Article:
6. That's great! Congratulations!!! Big step!!! You should feel proud of yourself.
  7. Because they don't care if you want them, or not. You're supposed to be their thingie. To do and be for them. You're not a separate, unique individual whose desires and needs matter apart from fulfilling their own. They don't see or respect you as a separate, unique individual.
  8. That's typical - they truly do live in a different sort of reality created by their mindset. (In fact, I just wrote about that in another post, lol.) Have you spoken to a lawyer yet? They can advise you of your rights in getting her to leave. Meantime, you're probably safe in saying, "Yes, I'm not changing my mind. You have until _________ date to move out." If you don't give her a deadline (and stick to it, and have the means to somehow stick to it)... then they will stay forever. Witness we have members who broke up with their partners months or year(s) ago and the abuser is still living with them and won't leave. You may need to move and get rid of the home out from under her. It may be worth it - something to consider.
  9. You can leave a note but I too would strongly recommend it be very brief, concise, factual and unemotional. Telling them they are abusive or calling them out does you no good at all, and nearly always backfires and makes things worse for you later. Suggesting therapy - same thing, it will backfire and therapy won't help them, anyway. They'd have to want to see and understand there is something wrong with them, and they're not really capable of doing that. This is not fixable. So just something brief, no-nonsense and utterly clear, like, "This marriage isn't working, and hasn't for a long time. I am separating from you. I've made up my mind and will not change it. Please do not attempt to contact me or try to change my mind. (Then if there is a brief statement about the kids or something.) I (or - my attorney) will contact you with next steps. Take care, Gone." ON THE OTHER HAND - some members do feel it's better to act as if it's a temporary separation and then have that morph into permanent. It's really your call and your feeling for what is the best scenario for your particular situation. However, saying it's temporary can open the door into more hoovering and the abuser truly will not respect the boundaries and will presume you are coming back. Making a swift, clean break is usually "easier," but you can decide whichever feels safer. Regarding that loan, again if you haven't had a lawyer's advice on it and especially if you're in a community property state, you may need to give up half. You want to keep your "hands clean" so that he has nothing real to come at you about.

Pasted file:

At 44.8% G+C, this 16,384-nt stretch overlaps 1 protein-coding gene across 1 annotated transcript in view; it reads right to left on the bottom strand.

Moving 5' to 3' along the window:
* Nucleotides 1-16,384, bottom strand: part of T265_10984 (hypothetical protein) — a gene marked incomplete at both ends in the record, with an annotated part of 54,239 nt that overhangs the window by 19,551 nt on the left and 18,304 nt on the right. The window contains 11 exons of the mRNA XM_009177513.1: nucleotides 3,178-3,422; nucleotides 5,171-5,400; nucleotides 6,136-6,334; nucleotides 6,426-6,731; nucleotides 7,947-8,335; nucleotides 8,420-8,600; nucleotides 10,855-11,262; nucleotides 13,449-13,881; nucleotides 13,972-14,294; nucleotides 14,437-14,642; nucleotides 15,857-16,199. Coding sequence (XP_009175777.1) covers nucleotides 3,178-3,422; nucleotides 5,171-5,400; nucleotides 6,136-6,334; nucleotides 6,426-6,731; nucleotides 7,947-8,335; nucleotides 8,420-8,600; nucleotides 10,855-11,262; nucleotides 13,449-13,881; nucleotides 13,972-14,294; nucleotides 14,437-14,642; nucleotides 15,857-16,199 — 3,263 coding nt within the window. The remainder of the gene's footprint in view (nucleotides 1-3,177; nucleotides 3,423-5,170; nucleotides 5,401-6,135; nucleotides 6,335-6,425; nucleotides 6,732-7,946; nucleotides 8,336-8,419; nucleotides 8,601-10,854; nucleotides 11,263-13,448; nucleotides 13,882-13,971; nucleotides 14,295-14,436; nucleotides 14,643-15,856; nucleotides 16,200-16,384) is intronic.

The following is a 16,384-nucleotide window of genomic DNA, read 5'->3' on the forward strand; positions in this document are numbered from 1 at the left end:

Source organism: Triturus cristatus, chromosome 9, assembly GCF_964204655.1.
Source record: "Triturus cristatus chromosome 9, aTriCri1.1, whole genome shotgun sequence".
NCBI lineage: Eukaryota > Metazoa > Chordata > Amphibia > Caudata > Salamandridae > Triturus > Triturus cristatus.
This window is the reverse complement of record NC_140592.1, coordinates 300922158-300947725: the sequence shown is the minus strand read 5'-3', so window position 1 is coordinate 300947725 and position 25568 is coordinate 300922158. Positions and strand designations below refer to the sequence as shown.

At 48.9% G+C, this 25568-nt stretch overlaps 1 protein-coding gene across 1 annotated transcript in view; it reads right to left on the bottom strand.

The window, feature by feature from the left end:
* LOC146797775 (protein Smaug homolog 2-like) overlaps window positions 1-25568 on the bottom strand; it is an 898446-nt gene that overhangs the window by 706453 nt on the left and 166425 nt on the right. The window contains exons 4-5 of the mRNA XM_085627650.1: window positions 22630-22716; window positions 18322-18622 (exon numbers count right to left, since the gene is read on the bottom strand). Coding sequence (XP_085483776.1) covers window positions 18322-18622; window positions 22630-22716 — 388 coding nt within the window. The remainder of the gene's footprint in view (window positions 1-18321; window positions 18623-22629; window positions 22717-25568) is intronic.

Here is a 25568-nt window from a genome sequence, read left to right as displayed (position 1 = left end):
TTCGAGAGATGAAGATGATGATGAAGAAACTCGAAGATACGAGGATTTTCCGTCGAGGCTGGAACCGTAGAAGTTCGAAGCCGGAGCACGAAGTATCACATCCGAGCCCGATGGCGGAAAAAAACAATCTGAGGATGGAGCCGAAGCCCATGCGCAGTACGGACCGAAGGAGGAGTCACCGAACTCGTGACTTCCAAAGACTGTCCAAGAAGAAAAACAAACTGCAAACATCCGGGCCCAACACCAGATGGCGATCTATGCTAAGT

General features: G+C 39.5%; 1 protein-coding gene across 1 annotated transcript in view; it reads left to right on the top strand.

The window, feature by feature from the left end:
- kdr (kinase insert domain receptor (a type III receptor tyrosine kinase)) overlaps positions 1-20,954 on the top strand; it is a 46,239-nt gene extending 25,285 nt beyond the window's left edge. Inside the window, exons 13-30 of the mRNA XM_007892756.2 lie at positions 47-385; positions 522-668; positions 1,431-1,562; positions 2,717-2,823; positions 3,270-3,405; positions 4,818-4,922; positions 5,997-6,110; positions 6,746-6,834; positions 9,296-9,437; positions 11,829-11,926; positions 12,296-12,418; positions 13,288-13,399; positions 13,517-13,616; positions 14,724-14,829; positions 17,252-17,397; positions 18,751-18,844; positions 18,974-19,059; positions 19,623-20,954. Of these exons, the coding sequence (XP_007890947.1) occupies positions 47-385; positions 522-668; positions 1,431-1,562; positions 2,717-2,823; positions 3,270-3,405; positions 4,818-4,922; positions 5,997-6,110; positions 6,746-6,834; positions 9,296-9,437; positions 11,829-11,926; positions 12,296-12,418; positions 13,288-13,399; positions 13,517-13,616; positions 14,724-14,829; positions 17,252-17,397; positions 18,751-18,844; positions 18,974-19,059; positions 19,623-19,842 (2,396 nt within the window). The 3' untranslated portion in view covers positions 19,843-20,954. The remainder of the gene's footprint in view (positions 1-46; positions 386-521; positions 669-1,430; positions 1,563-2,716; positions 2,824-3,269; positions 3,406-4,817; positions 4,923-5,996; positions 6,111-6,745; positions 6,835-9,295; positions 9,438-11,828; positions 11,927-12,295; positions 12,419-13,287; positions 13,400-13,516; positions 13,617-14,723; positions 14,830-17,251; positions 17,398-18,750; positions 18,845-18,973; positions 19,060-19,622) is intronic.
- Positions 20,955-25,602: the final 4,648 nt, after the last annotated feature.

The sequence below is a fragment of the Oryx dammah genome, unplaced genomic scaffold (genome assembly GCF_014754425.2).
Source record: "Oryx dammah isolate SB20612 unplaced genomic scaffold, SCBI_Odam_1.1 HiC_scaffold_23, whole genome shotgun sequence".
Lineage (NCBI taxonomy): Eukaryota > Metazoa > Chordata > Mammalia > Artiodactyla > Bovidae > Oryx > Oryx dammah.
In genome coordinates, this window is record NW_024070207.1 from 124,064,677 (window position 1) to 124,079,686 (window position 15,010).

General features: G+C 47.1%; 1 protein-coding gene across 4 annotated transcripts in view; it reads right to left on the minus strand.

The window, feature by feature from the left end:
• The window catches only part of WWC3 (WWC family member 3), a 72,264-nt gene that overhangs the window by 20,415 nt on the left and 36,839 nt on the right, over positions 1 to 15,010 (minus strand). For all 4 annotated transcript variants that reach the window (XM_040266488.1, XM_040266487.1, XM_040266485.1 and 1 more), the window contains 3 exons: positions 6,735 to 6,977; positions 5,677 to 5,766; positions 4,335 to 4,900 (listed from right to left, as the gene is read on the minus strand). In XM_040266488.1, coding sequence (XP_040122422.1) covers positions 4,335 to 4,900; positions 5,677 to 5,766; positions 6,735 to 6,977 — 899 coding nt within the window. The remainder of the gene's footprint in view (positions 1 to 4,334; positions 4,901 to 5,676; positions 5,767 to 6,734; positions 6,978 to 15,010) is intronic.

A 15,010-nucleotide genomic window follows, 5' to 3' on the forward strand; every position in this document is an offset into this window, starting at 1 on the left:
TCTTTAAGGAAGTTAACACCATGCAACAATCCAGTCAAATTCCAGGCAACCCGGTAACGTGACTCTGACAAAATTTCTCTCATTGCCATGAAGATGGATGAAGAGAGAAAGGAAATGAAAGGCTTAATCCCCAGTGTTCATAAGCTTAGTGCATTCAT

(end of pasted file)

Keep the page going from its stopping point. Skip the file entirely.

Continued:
10. Also, Confused... how do you feel when he says these things? (If you're not sure, that's okay and normal too - but try to start noticing and trying to identify how you feel.) When he calls you a "pet" name that's about your weight, do you feel insulted? That's because it's insulting. When he makes that gesture about your belly, do you feel put-down and hurt? That's because he's putting you down, and it's hurtful. Your feelings aren't something that you should disregard and try to logic yourself out of. They are valid. And you have a right to feel your feelings. No, it's not his business - but even more, it is hurtful and that's not how a person who supposedly cares about you, treats you. You deserve to be treated with kindness, caring and consideration. Not to be insulted, put-down, ridiculed.
  11. Confused, that's not even particularly covert abuse - it's pretty overt. Name calling, teasing, ridicule even if they say it as if they are "joking" - is abuse. The gesture about your stomach is cruel and overt abuse. Covert would be something that an onlooker wouldn't necessarily see as "wrong," but that you feel or know through the context or other "hidden" signals is abuse. An onlooker would know that him making fun of you about your weight is abusive and cruel. Most people know that "pet" names including sensitive topics like weight are not cute or okay. So imo, this is all overt abuse. Anyone would rightfully feel angry and upset at being subjected to these things. They are not "normal" or healthy or a typical part of what is supposed to be a loving, caring relationship. Oh AND - if you've asked someone who supposedly cares about you to stop doing something that you find hurtful, and they keep doing it anyway - that itself is abusive. It's completely disrespectful and disregarding you as a person. It's the opposite of caring. It's bullying and cruel.
  12. I hear ya. I'm on a "break" between jobs. There was abuse in the last one and it tended to take over my brain. (On top of still trauma from the one before, even though it was years ago.) I do not WANT my only vacation in years (and it's just a few days!) to be consumed by all the crap I just left... but it's like I can't get it out of my brain. Even though I don't want it to, I can't focus on what I'd intended to do with this time off. It's so frustrating. Abuse really effs with the head...